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“Learning and a Loss of Innocence”: Messiah College in the 1960s

What was it like to be a Brethren in Christ student at Messiah College during the turbulent 1960s? Mary (Walters) Ebersole, a 1968 graduate of the college and a long-time member of the Brethren in Christ Church, recounts her experiences in an interview posted on the Messiah College website.

Here’s a taste:

When we were at Messiah [College], especially when we were becoming seniors in about ’68 . . . we just kept saying to each other, “We feel like hothouse plants here. Because the real world is happening out there, and we’re sorta on the fringes looking on, because we feel like we’re safe, because our college is a Christian college and our college allows us the option of being conscienciously opposed to war because of our religious beliefs.” And yet we were very passionate about what was happening in Vietnam, and we didn’t want to sit on the sidelines. . . .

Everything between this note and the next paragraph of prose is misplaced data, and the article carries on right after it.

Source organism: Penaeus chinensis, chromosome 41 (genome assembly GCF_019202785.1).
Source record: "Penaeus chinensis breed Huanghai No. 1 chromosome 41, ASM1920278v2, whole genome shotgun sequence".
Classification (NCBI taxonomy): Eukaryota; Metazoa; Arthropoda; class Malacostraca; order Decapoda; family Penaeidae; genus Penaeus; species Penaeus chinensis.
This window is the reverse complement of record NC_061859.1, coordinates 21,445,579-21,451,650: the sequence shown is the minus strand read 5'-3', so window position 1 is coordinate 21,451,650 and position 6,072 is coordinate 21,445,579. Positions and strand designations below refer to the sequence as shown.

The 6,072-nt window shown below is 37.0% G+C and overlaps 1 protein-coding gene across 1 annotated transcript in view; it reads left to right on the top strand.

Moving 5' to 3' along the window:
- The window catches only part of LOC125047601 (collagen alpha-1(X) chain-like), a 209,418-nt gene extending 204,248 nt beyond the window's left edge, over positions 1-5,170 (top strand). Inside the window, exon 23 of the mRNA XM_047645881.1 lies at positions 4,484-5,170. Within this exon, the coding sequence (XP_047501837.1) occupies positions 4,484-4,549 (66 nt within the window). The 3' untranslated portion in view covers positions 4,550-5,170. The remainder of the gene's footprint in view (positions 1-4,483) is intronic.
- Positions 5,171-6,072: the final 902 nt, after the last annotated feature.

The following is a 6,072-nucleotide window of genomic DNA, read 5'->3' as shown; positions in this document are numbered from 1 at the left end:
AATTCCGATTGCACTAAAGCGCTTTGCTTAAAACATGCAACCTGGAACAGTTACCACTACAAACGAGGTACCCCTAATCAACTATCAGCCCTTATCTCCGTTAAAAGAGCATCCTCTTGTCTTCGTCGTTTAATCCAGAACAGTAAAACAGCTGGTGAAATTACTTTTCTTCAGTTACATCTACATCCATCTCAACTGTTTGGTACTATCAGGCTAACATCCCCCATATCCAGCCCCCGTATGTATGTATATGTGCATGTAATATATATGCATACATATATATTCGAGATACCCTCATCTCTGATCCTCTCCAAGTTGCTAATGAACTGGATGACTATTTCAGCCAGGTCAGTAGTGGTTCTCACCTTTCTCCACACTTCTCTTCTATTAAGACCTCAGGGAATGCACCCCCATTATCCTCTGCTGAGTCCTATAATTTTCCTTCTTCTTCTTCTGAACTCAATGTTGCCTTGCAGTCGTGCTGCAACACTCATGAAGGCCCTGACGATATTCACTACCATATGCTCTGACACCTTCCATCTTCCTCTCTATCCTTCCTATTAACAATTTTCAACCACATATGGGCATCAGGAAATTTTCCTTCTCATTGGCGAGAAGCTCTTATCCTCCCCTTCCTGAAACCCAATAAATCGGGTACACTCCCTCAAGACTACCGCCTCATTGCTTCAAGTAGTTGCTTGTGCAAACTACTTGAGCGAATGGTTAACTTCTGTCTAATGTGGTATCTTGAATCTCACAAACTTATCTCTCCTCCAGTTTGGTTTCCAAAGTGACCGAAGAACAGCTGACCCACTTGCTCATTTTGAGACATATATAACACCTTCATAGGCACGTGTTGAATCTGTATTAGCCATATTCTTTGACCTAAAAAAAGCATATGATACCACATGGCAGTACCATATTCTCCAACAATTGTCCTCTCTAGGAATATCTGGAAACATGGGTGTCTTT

I remember that feeling of loss, losing innocence — that I had been raised in the kind of family . . . where . . . you were taught to respect authorities, and come to find out that authorities were sometimes not worthy of respect, and that you might want to stand against what they propose — that was just totally not like anything in my background. I felt disobedient. I felt rebellious. I don’t think I looked that way to casual observers, but I felt like that I was how I was being seen . . .

. . . whenever we would question some decision by a government official or authority or — even the head of something else, I mean, we questioned all the way up and down the line, even questioning our parents’ authority — my mom, her comeback would always be, “Well, your trouble is you grew up during Vietnam!” . . . Kind of like it messed with our heads.

Listen to the full interview.